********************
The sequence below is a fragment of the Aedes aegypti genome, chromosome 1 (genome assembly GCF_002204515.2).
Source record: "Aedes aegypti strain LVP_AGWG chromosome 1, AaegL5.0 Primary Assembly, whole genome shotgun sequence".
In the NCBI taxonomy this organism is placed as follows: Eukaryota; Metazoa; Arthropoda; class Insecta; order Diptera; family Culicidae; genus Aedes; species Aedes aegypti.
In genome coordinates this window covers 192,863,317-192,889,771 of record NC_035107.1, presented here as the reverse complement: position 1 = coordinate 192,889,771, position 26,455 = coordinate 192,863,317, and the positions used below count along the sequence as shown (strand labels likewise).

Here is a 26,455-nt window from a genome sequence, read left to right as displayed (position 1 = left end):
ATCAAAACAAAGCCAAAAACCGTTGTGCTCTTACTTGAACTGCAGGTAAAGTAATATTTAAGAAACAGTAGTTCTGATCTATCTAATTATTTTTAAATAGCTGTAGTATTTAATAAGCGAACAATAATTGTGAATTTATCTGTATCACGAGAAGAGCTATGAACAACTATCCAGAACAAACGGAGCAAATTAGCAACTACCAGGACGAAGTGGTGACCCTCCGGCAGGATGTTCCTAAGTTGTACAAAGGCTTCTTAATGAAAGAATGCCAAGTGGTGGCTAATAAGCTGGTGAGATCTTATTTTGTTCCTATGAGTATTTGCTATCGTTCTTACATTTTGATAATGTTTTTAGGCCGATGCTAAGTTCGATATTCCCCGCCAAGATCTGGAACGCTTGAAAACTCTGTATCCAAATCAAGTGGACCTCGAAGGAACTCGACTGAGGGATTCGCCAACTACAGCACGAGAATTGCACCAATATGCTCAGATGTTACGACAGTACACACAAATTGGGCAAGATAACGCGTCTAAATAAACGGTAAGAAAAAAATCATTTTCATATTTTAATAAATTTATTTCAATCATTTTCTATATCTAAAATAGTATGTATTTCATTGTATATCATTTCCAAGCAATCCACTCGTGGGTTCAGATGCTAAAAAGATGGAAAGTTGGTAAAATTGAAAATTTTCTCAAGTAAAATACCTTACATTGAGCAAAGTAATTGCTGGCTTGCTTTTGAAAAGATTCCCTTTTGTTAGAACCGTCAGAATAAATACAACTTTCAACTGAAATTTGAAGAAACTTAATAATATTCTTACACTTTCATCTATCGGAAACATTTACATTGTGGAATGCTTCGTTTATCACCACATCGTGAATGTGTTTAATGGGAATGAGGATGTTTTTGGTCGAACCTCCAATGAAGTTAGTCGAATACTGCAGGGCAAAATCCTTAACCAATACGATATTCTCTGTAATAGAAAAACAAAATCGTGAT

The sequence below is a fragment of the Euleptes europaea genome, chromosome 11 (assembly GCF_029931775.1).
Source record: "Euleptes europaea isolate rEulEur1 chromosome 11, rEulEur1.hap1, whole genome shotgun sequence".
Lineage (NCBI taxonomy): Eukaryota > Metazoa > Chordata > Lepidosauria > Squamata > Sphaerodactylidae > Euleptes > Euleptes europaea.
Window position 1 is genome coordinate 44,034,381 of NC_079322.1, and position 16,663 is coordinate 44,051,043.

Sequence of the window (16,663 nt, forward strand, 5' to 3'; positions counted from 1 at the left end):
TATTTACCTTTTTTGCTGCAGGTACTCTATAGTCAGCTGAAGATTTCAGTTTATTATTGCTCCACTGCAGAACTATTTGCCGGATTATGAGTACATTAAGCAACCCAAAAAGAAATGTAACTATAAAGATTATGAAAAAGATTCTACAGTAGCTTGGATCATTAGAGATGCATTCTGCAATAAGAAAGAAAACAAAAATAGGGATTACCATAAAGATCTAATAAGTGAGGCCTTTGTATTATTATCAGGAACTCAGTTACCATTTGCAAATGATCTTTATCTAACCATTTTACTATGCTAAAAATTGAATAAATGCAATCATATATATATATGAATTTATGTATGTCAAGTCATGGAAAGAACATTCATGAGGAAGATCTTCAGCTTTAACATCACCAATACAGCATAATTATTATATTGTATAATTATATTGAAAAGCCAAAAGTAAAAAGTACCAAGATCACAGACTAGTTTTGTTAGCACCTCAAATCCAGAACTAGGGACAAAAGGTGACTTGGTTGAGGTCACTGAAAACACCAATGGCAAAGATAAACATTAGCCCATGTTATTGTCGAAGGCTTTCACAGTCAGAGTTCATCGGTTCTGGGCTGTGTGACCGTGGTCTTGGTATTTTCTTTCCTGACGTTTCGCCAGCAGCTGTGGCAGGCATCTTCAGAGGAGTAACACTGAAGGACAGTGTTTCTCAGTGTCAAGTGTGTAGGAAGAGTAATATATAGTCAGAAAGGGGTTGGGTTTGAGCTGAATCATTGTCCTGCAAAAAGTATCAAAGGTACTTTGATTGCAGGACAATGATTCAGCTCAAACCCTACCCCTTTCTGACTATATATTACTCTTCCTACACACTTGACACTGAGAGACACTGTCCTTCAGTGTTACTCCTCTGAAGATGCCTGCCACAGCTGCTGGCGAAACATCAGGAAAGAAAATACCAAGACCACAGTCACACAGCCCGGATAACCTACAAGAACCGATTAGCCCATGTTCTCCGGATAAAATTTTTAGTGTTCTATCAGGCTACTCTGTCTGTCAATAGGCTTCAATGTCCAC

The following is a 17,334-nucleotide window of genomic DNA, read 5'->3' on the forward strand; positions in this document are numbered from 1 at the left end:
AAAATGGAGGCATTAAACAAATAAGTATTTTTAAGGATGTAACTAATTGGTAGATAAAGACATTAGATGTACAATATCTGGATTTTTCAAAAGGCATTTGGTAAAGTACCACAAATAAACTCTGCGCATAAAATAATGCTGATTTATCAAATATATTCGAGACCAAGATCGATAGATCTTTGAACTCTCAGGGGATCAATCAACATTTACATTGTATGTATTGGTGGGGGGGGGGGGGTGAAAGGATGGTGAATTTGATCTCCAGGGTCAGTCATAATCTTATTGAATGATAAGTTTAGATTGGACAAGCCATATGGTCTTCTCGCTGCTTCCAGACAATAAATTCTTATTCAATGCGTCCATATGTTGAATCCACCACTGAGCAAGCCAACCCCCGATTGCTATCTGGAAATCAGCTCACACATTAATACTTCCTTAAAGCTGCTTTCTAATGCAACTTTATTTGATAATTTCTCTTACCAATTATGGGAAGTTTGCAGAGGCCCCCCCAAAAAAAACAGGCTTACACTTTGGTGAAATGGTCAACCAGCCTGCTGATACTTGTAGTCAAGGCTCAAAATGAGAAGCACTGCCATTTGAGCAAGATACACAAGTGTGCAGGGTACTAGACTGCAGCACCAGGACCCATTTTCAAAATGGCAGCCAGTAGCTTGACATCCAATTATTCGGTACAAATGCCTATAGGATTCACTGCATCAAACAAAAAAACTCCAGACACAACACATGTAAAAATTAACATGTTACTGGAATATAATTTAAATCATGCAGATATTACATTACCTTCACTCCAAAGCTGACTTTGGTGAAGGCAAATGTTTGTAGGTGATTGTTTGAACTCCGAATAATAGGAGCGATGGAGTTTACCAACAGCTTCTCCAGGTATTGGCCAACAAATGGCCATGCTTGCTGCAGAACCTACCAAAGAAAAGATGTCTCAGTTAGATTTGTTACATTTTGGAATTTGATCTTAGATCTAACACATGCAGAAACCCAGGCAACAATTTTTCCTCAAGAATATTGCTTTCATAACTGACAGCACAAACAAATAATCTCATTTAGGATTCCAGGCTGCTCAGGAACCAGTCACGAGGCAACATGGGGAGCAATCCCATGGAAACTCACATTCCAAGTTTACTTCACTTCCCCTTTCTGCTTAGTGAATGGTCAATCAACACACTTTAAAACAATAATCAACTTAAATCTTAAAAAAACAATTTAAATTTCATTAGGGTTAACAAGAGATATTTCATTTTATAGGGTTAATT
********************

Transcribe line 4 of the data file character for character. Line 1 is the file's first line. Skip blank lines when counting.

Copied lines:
In genome coordinates this window covers 192,863,317-192,889,771 of record NC_035107.1, presented here as the reverse complement: position 1 = coordinate 192,889,771, position 26,455 = coordinate 192,863,317, and the positions used below count along the sequence as shown (strand labels likewise).